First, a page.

“Would you like anything else?”
Peter shook his head and mumbled. “Just the bill please.”
The server walked back to the kitchen and Peter didn’t raise his eyes until she had cleared the door.
The battered bell above the entrance rattled as a large shadow filled its space.
“If dat ain’ de smell o’ good food, den I ain’ nevah smelled food. Where you be, ma petite alouette?”
The serving girl returned at the sound, a smile softening her features and a rosy glow colouring her cheeks.
“Mr. Garou, you’re back just in time. Your order is ready.”
“Merci, cherie, but call me Lou.”
Momentarily forgetting himself, Peter watched the girl shamelessly flirt with the new customer as he peeled neat bills off a billroll to pay for his order. As she passed back his change, Peter saw her slip a scrap of paper to him. The stranger pocketed the change and her number and plucked a toothpick from the small container on the counter depositing it between parallel rows of the largest, whitest teeth Peter had ever seen. Lou turned and caught Peter, gape-mouth staring.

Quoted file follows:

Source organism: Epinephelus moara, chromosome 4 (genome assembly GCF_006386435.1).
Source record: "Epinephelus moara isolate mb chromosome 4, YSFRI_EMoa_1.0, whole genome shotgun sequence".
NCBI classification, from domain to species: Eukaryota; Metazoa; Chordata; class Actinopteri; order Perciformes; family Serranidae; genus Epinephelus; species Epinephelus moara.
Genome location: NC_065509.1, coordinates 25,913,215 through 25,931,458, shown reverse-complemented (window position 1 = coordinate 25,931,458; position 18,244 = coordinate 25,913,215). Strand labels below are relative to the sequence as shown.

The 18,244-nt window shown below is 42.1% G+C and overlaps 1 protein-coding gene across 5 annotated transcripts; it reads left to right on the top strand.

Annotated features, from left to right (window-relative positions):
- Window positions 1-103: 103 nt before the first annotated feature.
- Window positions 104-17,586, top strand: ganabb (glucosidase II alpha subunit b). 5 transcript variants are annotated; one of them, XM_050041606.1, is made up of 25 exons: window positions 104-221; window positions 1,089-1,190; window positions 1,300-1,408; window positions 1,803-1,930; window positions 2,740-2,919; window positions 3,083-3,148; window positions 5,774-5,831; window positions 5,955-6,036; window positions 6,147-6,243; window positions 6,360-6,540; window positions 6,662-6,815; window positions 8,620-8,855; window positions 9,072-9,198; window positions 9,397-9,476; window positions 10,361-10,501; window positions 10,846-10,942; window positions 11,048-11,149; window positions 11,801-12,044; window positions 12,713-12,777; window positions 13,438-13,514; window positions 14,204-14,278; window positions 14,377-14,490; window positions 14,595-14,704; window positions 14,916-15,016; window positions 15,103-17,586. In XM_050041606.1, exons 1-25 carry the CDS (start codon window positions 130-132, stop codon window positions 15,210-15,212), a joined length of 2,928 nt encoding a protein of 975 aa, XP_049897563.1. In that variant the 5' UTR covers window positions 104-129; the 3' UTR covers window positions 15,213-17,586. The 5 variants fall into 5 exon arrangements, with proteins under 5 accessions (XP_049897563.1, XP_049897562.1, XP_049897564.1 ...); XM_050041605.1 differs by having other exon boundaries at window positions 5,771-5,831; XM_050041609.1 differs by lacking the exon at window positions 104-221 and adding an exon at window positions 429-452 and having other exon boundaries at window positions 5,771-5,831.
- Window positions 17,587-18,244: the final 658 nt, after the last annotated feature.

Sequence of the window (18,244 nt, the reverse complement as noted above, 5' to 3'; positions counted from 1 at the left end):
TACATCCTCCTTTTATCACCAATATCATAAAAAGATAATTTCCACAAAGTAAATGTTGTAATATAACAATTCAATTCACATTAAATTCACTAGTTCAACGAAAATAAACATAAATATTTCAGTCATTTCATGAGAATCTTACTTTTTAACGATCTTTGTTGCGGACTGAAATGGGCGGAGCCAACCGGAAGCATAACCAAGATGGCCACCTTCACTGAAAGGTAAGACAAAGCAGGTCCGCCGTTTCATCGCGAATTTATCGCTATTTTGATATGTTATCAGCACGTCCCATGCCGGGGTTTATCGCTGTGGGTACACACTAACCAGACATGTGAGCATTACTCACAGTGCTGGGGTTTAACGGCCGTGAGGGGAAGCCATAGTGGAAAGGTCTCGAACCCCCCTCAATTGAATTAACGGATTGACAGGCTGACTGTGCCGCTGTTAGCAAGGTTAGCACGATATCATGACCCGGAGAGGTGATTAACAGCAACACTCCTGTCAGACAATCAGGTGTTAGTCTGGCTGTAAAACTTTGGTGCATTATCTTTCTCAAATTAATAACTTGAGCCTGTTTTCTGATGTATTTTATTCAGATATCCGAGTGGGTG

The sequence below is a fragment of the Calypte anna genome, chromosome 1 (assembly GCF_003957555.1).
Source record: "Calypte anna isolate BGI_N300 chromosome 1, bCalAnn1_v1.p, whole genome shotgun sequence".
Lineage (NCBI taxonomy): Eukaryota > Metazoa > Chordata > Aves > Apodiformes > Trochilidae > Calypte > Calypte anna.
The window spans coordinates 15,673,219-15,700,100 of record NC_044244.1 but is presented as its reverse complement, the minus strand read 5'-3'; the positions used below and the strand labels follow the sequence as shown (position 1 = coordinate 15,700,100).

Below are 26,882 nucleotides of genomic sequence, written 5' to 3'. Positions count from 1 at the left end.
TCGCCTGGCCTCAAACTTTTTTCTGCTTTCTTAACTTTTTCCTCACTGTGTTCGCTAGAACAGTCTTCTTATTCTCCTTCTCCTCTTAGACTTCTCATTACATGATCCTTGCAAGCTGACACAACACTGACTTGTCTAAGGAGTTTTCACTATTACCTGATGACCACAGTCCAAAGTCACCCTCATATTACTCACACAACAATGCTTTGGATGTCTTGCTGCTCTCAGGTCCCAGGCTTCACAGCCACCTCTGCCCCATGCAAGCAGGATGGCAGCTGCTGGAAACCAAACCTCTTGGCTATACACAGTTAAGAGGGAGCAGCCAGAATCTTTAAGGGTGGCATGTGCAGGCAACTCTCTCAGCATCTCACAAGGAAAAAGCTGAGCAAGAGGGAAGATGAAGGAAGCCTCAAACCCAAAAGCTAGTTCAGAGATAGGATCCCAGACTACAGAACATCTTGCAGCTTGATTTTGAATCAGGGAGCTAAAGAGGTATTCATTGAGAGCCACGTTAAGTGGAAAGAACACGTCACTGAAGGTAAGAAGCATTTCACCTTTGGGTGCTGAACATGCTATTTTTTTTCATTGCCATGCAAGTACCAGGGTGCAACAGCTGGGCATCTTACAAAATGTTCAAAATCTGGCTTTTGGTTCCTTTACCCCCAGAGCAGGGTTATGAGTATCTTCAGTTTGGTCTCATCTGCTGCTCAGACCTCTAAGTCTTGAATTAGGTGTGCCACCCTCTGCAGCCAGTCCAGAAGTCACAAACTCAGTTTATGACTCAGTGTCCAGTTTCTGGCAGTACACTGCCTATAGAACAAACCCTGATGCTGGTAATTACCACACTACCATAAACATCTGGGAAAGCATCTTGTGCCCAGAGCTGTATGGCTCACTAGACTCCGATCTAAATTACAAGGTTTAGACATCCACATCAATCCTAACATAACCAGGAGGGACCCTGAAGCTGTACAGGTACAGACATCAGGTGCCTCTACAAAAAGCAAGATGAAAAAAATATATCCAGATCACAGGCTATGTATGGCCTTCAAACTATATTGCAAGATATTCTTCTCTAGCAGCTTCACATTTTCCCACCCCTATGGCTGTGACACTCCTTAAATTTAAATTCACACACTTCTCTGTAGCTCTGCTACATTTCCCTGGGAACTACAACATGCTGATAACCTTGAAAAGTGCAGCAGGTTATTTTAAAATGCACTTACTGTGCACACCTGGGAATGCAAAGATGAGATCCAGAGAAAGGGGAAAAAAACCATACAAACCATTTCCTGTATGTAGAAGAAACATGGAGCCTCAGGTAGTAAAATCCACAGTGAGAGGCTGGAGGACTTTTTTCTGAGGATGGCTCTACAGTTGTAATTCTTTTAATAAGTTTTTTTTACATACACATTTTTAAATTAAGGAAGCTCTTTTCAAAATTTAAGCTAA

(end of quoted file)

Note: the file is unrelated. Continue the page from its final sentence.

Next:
“She only whets de appetite, non?”
Startled, Peter’s mouth groped for words.
“De Chinese food,” Mr. Garou said hold his bag aloft. “Be hoon-gray again in an hour, eh?”
He clucked his tongue and winked at Peter, the toothpick jutting from the corner of his lopsided grin, before walking out the door. Strains of his singing carried back into the restaurant.
“Alouette, gentille Alouette, Aouette, je te plumerai, Je te plumerai la tete…”
When Peter approached the counter to pay his bill, the server girl was all business once again.
Peter fished the money out of his pocket and sorted through the crumpled bills and change. Two fives, two toonies and a loonie he handed to her. She gingerly accepted the money and moved to hand him the change, no scrap of paper included.
“Keep the change.” Peter mumbled at his shoes.
The battered bell clattered, marking his exit and stayed with him all the way back to his dark, empty apartment.